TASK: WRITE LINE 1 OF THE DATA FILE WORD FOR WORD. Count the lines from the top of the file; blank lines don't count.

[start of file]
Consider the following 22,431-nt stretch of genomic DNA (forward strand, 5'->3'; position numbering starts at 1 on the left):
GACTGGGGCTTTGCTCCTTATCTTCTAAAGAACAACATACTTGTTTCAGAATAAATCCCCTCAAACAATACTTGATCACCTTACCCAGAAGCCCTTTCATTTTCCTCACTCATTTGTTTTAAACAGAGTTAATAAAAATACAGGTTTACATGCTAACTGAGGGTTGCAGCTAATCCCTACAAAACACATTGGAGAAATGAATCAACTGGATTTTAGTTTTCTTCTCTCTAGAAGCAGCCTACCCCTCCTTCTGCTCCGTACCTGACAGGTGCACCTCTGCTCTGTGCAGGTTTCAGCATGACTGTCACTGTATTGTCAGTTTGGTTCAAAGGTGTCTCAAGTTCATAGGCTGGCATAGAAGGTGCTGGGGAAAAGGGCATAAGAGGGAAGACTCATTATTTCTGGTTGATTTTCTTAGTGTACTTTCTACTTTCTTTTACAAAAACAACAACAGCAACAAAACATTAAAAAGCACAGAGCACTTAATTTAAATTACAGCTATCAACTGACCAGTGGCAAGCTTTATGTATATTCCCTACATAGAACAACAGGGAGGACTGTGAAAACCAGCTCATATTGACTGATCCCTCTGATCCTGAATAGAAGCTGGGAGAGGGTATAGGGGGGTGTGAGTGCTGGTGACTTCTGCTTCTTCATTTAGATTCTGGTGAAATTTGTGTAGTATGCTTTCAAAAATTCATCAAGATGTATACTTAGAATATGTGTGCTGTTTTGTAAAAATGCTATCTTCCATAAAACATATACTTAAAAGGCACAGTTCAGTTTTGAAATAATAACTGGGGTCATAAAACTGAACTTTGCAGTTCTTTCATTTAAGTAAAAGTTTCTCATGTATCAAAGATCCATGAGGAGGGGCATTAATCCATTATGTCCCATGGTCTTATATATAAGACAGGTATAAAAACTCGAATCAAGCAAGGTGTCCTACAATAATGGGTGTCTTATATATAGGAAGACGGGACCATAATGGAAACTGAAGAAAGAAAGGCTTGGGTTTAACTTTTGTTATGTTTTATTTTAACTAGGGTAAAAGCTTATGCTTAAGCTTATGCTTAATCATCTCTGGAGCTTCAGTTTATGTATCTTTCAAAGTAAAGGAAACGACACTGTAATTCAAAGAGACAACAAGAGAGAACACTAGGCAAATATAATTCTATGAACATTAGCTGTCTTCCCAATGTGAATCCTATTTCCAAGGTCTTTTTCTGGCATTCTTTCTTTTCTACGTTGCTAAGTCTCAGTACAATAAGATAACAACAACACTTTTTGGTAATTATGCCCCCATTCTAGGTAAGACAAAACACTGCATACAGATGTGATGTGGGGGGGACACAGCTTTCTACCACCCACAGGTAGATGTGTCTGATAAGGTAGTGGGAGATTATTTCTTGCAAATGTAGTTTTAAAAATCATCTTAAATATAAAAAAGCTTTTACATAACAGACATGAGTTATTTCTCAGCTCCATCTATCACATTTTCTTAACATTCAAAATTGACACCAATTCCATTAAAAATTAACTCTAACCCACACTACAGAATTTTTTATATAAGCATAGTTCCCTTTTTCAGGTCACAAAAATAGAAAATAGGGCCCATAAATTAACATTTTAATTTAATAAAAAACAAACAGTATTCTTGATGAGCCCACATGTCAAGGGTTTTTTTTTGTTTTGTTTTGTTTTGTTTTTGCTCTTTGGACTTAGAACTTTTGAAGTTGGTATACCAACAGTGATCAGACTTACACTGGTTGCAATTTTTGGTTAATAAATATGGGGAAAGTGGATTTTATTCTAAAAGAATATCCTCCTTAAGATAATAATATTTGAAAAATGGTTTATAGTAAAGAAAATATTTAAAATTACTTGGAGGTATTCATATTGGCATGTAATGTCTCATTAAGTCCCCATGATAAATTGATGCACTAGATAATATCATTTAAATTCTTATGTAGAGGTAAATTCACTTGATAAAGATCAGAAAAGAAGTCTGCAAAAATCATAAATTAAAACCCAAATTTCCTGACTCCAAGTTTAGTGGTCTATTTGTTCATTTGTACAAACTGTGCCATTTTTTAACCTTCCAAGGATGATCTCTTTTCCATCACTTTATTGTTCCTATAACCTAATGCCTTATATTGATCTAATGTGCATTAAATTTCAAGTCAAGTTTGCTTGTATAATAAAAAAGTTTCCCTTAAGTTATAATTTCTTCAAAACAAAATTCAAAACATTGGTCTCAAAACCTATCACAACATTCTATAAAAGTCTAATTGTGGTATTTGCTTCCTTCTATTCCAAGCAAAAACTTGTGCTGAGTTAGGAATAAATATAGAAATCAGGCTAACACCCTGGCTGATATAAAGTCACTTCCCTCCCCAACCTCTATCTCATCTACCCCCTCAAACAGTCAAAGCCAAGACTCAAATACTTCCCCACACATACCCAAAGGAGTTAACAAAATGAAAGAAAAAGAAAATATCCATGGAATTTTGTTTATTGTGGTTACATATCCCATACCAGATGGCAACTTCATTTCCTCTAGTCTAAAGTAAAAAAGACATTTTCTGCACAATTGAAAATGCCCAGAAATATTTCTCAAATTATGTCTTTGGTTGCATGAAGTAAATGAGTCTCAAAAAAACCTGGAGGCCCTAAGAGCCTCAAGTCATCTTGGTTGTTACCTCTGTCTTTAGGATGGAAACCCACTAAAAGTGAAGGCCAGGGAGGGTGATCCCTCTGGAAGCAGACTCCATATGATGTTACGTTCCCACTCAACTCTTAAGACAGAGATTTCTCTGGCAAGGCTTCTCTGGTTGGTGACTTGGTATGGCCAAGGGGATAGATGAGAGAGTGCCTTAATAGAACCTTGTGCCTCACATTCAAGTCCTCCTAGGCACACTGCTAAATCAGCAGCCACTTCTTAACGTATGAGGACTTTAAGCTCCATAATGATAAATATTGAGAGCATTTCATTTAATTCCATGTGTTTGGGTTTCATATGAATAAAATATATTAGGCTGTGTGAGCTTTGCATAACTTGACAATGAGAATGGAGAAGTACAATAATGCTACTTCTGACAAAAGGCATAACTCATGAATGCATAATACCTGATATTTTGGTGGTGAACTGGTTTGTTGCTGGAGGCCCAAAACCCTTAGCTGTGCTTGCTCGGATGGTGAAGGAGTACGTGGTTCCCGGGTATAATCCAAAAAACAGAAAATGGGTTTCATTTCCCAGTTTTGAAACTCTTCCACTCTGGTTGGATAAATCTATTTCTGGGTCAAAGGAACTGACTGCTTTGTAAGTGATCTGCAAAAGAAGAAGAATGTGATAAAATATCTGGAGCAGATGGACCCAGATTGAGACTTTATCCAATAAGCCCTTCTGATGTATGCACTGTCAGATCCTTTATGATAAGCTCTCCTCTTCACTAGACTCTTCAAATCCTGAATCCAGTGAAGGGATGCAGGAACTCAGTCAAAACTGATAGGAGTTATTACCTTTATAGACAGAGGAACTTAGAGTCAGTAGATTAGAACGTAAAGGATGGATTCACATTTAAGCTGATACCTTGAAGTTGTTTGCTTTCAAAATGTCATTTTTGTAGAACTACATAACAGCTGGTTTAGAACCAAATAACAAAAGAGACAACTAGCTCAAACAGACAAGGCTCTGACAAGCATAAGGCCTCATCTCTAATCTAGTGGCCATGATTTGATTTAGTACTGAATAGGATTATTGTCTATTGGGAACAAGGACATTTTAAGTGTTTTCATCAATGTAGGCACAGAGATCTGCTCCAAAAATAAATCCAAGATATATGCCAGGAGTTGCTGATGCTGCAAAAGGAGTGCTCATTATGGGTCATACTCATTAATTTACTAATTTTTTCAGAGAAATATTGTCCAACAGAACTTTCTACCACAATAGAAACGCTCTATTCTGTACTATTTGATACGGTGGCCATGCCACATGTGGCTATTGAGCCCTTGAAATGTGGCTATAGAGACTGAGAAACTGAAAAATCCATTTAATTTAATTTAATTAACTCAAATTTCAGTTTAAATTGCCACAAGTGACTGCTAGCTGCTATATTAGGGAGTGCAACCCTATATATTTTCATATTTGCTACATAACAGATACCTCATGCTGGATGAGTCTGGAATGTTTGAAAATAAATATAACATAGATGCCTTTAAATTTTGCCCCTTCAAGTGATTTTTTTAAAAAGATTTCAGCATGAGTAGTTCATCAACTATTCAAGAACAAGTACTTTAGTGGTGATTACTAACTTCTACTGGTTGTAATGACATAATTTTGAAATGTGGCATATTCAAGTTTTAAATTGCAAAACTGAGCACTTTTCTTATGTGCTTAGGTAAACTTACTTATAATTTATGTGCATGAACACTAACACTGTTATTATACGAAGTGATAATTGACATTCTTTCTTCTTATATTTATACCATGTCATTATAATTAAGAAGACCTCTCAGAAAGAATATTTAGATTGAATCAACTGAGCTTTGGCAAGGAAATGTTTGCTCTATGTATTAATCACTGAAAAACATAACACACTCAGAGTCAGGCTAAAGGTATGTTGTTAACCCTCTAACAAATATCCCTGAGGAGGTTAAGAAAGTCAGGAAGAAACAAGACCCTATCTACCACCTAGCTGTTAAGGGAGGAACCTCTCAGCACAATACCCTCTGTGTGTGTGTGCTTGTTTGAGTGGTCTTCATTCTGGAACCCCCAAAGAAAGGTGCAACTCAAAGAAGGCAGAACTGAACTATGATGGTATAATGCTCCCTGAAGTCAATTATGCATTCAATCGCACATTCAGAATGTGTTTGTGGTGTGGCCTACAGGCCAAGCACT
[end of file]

Consider the following 22,431-nt stretch of genomic DNA (forward strand, 5'->3'; position numbering starts at 1 on the left):